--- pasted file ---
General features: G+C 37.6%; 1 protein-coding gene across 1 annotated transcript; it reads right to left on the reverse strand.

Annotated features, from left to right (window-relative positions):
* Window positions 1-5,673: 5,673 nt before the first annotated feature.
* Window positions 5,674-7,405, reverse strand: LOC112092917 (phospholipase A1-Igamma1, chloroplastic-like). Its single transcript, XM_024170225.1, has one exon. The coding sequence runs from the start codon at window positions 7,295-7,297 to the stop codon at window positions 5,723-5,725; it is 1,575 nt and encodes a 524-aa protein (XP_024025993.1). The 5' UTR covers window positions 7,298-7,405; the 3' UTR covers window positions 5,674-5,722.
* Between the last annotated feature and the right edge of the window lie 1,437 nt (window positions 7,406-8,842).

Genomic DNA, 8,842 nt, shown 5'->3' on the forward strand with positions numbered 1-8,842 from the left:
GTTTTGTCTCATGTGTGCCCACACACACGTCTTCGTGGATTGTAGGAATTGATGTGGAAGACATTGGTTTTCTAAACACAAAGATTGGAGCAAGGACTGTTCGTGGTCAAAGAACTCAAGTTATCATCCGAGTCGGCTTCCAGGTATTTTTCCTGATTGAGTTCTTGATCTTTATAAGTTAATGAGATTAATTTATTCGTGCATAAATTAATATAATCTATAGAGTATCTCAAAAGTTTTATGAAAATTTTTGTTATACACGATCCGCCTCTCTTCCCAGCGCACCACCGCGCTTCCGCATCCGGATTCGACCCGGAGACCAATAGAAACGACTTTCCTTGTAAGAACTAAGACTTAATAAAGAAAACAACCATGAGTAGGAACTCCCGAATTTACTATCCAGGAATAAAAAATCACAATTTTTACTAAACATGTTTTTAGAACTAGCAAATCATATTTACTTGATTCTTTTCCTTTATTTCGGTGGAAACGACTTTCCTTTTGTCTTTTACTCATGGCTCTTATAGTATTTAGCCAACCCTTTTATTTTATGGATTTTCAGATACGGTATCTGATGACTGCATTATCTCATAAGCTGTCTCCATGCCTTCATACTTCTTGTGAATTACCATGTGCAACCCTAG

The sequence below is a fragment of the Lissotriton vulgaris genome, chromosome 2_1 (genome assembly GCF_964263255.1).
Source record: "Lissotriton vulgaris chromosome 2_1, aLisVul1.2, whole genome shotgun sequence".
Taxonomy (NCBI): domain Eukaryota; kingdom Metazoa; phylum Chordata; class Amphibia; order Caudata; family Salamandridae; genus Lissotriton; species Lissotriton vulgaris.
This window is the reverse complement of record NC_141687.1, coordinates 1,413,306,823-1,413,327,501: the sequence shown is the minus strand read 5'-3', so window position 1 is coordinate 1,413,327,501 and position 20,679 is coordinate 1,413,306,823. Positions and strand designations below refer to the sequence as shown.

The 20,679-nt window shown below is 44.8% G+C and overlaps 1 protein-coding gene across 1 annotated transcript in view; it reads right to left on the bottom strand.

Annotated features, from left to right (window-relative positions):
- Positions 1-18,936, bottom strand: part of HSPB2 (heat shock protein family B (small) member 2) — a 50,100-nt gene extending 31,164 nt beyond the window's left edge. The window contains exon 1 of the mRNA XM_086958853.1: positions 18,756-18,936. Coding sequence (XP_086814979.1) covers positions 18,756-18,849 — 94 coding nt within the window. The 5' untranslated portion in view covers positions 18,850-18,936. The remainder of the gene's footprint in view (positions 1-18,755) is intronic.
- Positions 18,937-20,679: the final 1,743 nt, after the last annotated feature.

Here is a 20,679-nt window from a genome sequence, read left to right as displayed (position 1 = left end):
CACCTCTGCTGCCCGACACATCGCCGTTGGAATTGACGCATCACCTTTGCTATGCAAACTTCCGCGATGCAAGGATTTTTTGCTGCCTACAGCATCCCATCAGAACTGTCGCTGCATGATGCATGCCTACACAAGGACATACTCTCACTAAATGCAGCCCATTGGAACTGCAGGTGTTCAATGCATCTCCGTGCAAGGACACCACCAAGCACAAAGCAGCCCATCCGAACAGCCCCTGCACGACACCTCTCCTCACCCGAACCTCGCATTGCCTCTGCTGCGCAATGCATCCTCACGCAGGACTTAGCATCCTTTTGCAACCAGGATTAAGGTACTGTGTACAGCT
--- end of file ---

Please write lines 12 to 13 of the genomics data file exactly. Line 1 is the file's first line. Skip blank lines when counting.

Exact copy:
The 20,679-nt window shown below is 44.8% G+C and overlaps 1 protein-coding gene across 1 annotated transcript in view; it reads right to left on the bottom strand.

Annotated features, from left to right (window-relative positions):